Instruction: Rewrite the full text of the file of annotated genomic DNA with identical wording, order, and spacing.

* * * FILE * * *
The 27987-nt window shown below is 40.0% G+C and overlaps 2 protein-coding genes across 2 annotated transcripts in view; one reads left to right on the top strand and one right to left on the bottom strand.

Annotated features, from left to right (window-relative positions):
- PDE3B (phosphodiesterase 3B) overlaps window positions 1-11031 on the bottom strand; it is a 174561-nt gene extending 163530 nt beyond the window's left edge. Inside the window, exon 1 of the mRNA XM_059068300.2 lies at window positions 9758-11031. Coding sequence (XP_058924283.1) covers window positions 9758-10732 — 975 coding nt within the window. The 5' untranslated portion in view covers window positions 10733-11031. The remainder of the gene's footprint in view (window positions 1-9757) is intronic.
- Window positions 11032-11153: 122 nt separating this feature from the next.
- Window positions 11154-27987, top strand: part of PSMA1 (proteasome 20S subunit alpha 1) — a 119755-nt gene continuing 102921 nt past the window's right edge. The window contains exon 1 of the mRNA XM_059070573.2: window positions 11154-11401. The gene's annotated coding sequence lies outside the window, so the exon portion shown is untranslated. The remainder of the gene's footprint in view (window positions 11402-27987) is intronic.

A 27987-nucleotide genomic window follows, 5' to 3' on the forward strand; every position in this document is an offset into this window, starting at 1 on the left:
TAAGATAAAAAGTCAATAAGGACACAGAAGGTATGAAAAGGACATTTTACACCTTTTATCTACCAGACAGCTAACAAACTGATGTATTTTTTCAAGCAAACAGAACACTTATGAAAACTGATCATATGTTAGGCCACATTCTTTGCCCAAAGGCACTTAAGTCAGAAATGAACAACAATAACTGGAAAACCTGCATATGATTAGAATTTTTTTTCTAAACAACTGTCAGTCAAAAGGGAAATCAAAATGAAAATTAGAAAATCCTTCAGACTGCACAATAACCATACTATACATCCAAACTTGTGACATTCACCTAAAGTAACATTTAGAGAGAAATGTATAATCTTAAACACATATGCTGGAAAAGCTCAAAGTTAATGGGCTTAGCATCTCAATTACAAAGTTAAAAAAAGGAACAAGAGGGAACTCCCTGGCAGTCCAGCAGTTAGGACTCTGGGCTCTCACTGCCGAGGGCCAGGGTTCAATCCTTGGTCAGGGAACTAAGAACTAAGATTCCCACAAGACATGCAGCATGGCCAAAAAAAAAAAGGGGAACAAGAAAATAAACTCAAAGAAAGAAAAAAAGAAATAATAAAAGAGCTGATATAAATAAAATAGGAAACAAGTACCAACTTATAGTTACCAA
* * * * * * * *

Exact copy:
The 27987-nt window shown below is 40.0% G+C and overlaps 2 protein-coding genes across 2 annotated transcripts in view; one reads left to right on the top strand and one right to left on the bottom strand.

Annotated features, from left to right (window-relative positions):
- PDE3B (phosphodiesterase 3B) overlaps window positions 1-11031 on the bottom strand; it is a 174561-nt gene extending 163530 nt beyond the window's left edge. Inside the window, exon 1 of the mRNA XM_059068300.2 lies at window positions 9758-11031. Coding sequence (XP_058924283.1) covers window positions 9758-10732 — 975 coding nt within the window. The 5' untranslated portion in view covers window positions 10733-11031. The remainder of the gene's footprint in view (window positions 1-9757) is intronic.
- Window positions 11032-11153: 122 nt separating this feature from the next.
- Window positions 11154-27987, top strand: part of PSMA1 (proteasome 20S subunit alpha 1) — a 119755-nt gene continuing 102921 nt past the window's right edge. The window contains exon 1 of the mRNA XM_059070573.2: window positions 11154-11401. The gene's annotated coding sequence lies outside the window, so the exon portion shown is untranslated. The remainder of the gene's footprint in view (window positions 11402-27987) is intronic.

A 27987-nucleotide genomic window follows, 5' to 3' on the forward strand; every position in this document is an offset into this window, starting at 1 on the left:
TAAGATAAAAAGTCAATAAGGACACAGAAGGTATGAAAAGGACATTTTACACCTTTTATCTACCAGACAGCTAACAAACTGATGTATTTTTTCAAGCAAACAGAACACTTATGAAAACTGATCATATGTTAGGCCACATTCTTTGCCCAAAGGCACTTAAGTCAGAAATGAACAACAATAACTGGAAAACCTGCATATGATTAGAATTTTTTTTCTAAACAACTGTCAGTCAAAAGGGAAATCAAAATGAAAATTAGAAAATCCTTCAGACTGCACAATAACCATACTATACATCCAAACTTGTGACATTCACCTAAAGTAACATTTAGAGAGAAATGTATAATCTTAAACACATATGCTGGAAAAGCTCAAAGTTAATGGGCTTAGCATCTCAATTACAAAGTTAAAAAAAGGAACAAGAGGGAACTCCCTGGCAGTCCAGCAGTTAGGACTCTGGGCTCTCACTGCCGAGGGCCAGGGTTCAATCCTTGGTCAGGGAACTAAGAACTAAGATTCCCACAAGACATGCAGCATGGCCAAAAAAAAAAAGGGGAACAAGAAAATAAACTCAAAGAAAGAAAAAAAGAAATAATAAAAGAGCTGATATAAATAAAATAGGAAACAAGTACCAACTTATAGTTACCAA